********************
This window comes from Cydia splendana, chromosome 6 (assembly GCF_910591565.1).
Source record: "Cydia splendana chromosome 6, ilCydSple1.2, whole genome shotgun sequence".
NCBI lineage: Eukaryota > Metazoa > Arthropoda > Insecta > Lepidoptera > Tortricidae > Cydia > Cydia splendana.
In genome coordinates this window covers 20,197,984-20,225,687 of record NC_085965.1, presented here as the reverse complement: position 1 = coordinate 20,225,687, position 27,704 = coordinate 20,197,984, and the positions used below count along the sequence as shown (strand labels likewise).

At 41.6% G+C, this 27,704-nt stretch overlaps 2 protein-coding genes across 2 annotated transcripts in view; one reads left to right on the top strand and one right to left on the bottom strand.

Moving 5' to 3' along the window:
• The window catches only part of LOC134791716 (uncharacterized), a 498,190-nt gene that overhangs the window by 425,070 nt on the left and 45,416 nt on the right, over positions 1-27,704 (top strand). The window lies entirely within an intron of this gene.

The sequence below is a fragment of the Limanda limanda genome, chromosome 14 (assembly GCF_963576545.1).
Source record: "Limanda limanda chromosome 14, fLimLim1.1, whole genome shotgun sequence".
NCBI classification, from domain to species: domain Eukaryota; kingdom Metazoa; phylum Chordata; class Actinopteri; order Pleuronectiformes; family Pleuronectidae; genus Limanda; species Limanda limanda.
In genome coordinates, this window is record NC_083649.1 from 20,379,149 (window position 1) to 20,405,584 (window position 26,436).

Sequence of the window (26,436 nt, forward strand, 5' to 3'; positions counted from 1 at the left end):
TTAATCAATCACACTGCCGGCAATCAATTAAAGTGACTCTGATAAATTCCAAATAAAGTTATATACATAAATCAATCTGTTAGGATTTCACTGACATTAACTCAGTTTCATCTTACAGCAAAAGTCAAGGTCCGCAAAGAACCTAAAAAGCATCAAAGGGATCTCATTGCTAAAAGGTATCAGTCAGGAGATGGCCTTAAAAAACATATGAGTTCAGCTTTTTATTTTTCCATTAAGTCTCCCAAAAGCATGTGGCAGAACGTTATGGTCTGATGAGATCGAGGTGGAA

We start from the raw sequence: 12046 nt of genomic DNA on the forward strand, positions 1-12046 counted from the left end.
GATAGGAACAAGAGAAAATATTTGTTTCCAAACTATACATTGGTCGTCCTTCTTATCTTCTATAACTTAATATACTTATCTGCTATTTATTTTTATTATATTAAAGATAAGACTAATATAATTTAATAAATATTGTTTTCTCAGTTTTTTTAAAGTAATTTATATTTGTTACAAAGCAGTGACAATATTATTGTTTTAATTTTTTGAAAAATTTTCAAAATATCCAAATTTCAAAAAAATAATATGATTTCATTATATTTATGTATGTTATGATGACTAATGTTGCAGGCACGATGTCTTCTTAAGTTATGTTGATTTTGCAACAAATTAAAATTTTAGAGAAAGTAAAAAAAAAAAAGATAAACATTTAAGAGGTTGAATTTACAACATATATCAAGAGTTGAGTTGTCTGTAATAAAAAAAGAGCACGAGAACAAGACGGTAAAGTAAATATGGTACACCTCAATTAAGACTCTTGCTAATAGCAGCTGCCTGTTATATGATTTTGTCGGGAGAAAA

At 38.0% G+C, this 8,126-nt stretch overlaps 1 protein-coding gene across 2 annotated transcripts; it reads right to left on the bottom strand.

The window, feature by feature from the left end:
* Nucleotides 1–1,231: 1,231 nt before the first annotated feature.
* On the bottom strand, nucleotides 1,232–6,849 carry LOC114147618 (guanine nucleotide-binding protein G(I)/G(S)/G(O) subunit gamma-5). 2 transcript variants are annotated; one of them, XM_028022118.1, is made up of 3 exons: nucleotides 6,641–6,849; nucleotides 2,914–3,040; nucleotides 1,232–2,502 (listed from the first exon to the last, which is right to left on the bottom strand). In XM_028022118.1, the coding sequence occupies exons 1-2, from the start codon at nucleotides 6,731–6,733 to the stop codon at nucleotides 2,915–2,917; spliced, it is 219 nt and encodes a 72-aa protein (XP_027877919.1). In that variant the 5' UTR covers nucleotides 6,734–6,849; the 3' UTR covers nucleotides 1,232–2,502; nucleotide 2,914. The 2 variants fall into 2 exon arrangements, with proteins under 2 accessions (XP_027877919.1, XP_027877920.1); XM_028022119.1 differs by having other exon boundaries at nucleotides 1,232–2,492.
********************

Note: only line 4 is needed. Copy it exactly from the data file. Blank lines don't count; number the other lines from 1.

In genome coordinates this window covers 20,197,984-20,225,687 of record NC_085965.1, presented here as the reverse complement: position 1 = coordinate 20,225,687, position 27,704 = coordinate 20,197,984, and the positions used below count along the sequence as shown (strand labels likewise).